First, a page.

Muslim Women’s Rights Day is observed across the nation on August 1 to celebrate the enactment of the law against triple talaq. The central government enacted the law on August 1, 2019, that has made the practice of instant triple talaq a criminal offence. The Union ministry of minority affairs announced that Muslim Women’s Rights Day will be observed across the nation on August 1 and it will celebrate the second anniversary of the enactment of the law against triple talaq.
Significance of Muslim Women’s Rights Day 2023
The day is celebrated to recognize and honour the enactment of the law against the Triple Talaq. The Triple Talaq rule has been declared illegal by the Government of India under the Act of 2019, Protection of Marriage Rights. The Muslim women celebrate the day with utmost happiness and have welcomed the law wholeheartedly.
History of Muslim Women’s Rights Day
The Supreme Court in August 2017 declared the practice of triple talaq or a form of divorce based on the husband pronouncing divorce thrice in quick succession as ‘unconstitutional’.
In December 2017, citing the Supreme Court judgment and cases of triple talaq in India, the government introduced the Muslim Women (Protection of Rights on Marriage) Bill in Parliament. The bill was passed by the Lok Sabha but was stalled by the opposition in the Rajya Sabha. The bill was reintroduced and passed by both the Houses of Parliament in July 2019. Consequently, the bill received assent from President Ram Nath Kovind. The legislation, which outlaws instant triple talaq, sets forth three years jail for violations and also make the violator liable to pay a fine.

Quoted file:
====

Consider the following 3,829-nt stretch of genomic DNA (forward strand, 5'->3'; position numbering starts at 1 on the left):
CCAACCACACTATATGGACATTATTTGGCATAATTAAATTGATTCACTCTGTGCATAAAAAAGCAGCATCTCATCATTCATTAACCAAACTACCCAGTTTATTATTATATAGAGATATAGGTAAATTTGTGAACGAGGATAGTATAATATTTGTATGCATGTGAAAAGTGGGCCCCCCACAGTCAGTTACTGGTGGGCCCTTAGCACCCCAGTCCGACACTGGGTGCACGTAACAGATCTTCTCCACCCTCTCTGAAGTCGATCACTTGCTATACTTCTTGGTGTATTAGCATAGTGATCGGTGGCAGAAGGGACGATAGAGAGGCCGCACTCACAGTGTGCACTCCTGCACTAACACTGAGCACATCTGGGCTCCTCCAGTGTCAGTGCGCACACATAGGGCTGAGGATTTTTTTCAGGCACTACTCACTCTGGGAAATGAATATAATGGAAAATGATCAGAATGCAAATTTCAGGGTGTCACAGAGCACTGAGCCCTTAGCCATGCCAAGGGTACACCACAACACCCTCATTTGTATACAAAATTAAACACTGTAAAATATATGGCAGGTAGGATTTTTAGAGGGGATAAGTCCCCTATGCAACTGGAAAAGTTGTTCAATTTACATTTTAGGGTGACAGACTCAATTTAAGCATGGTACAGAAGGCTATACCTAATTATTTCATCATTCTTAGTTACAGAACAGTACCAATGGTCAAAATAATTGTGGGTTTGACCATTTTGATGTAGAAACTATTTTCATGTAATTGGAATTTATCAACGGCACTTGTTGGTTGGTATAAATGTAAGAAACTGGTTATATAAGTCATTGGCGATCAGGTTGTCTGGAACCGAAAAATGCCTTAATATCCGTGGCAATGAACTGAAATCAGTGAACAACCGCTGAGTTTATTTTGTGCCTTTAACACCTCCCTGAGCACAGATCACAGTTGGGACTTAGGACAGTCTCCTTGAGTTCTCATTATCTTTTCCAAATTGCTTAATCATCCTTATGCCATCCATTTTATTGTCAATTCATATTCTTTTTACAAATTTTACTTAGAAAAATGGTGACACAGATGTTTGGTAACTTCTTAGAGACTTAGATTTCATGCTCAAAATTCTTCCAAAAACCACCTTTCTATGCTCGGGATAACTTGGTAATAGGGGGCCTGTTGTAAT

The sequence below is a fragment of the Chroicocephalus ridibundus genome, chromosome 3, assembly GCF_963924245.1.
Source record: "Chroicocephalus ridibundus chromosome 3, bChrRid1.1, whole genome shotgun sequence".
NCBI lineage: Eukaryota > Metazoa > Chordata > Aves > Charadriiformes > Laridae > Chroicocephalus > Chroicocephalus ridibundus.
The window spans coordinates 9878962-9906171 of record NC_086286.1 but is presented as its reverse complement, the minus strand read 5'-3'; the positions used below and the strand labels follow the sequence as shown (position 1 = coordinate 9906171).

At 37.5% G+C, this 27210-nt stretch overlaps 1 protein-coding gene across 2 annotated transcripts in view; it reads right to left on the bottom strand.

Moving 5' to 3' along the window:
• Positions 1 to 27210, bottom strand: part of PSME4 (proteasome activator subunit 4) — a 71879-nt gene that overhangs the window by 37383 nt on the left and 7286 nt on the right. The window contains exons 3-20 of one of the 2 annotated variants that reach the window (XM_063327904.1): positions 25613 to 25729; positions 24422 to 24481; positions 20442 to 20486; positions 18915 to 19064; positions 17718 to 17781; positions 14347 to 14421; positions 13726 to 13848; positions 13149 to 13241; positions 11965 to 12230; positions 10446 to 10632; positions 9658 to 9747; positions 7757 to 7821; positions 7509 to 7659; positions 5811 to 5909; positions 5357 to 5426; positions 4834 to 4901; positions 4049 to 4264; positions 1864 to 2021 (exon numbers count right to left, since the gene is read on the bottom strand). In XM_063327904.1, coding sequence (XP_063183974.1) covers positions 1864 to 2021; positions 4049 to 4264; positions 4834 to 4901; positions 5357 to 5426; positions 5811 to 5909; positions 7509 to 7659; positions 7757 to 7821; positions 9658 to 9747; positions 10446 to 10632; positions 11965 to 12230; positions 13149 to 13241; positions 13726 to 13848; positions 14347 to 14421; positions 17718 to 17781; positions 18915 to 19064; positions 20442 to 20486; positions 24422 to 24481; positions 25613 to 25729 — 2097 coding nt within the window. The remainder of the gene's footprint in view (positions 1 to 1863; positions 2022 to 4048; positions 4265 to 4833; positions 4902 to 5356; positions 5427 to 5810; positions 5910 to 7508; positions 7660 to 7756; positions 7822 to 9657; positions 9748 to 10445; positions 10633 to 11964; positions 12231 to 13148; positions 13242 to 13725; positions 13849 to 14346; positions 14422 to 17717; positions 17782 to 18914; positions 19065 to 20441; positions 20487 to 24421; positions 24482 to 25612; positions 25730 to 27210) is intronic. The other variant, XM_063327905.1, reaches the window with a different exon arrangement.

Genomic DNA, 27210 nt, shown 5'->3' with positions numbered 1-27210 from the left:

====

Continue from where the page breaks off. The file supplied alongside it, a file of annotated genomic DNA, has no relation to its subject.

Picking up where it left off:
- Muslim Women’s Rights Day is celebrated on 1st August in the backdrop of Triple Talaq Bill which was approved in Parliament on 1st August 2019.
- The Triple Talaq Bill was a major milestone in freeing Muslim women from the shackles of social evil of the conditions of divorce.
- Shah Bano Begum & Ors Vs Mo Ahmed Khan’, ‘Shayra Bano Vs Union of India and Others’ laid the foundation stone for this move.
- In her writ petition, Shayra Bano had sought the Supreme Court to declare the three practices talaq-e-biddat, polygamy, nikah-halala unconstitutional.
- Cases were being registered citing violation of Articles 14, 15, 21, 25 of the Constitution.